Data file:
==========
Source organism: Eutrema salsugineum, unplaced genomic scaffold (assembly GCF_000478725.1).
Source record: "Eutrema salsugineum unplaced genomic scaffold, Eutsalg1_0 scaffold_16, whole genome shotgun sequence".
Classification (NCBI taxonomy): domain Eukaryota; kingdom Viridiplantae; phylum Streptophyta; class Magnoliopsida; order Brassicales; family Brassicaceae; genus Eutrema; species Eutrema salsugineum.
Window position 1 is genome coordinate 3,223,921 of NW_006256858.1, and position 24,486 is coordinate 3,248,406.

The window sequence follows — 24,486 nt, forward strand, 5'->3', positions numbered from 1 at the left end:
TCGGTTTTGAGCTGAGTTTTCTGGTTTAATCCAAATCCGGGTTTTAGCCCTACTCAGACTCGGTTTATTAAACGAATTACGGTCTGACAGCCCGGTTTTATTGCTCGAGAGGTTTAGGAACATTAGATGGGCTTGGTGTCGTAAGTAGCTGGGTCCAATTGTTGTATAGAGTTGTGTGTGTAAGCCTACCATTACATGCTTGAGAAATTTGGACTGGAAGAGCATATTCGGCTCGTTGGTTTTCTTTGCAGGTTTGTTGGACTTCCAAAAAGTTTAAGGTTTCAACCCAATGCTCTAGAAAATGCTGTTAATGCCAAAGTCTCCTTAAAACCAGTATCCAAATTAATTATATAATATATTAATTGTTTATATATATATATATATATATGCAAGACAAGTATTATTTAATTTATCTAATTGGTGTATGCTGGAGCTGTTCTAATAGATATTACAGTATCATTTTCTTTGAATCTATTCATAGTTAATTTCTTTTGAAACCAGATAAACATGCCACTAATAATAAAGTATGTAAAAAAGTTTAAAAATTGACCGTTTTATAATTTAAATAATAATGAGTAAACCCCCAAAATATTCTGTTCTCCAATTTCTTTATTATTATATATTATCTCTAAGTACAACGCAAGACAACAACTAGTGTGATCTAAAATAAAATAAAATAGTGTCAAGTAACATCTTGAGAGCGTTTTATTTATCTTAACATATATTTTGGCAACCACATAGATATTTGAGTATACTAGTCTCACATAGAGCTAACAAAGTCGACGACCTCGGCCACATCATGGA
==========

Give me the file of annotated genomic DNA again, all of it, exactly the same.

Source organism: Eutrema salsugineum, unplaced genomic scaffold (assembly GCF_000478725.1).
Source record: "Eutrema salsugineum unplaced genomic scaffold, Eutsalg1_0 scaffold_16, whole genome shotgun sequence".
Classification (NCBI taxonomy): domain Eukaryota; kingdom Viridiplantae; phylum Streptophyta; class Magnoliopsida; order Brassicales; family Brassicaceae; genus Eutrema; species Eutrema salsugineum.
Window position 1 is genome coordinate 3,223,921 of NW_006256858.1, and position 24,486 is coordinate 3,248,406.

The window sequence follows — 24,486 nt, forward strand, 5'->3', positions numbered from 1 at the left end:
TCGGTTTTGAGCTGAGTTTTCTGGTTTAATCCAAATCCGGGTTTTAGCCCTACTCAGACTCGGTTTATTAAACGAATTACGGTCTGACAGCCCGGTTTTATTGCTCGAGAGGTTTAGGAACATTAGATGGGCTTGGTGTCGTAAGTAGCTGGGTCCAATTGTTGTATAGAGTTGTGTGTGTAAGCCTACCATTACATGCTTGAGAAATTTGGACTGGAAGAGCATATTCGGCTCGTTGGTTTTCTTTGCAGGTTTGTTGGACTTCCAAAAAGTTTAAGGTTTCAACCCAATGCTCTAGAAAATGCTGTTAATGCCAAAGTCTCCTTAAAACCAGTATCCAAATTAATTATATAATATATTAATTGTTTATATATATATATATATATATGCAAGACAAGTATTATTTAATTTATCTAATTGGTGTATGCTGGAGCTGTTCTAATAGATATTACAGTATCATTTTCTTTGAATCTATTCATAGTTAATTTCTTTTGAAACCAGATAAACATGCCACTAATAATAAAGTATGTAAAAAAGTTTAAAAATTGACCGTTTTATAATTTAAATAATAATGAGTAAACCCCCAAAATATTCTGTTCTCCAATTTCTTTATTATTATATATTATCTCTAAGTACAACGCAAGACAACAACTAGTGTGATCTAAAATAAAATAAAATAGTGTCAAGTAACATCTTGAGAGCGTTTTATTTATCTTAACATATATTTTGGCAACCACATAGATATTTGAGTATACTAGTCTCACATAGAGCTAACAAAGTCGACGACCTCGGCCACATCATGGA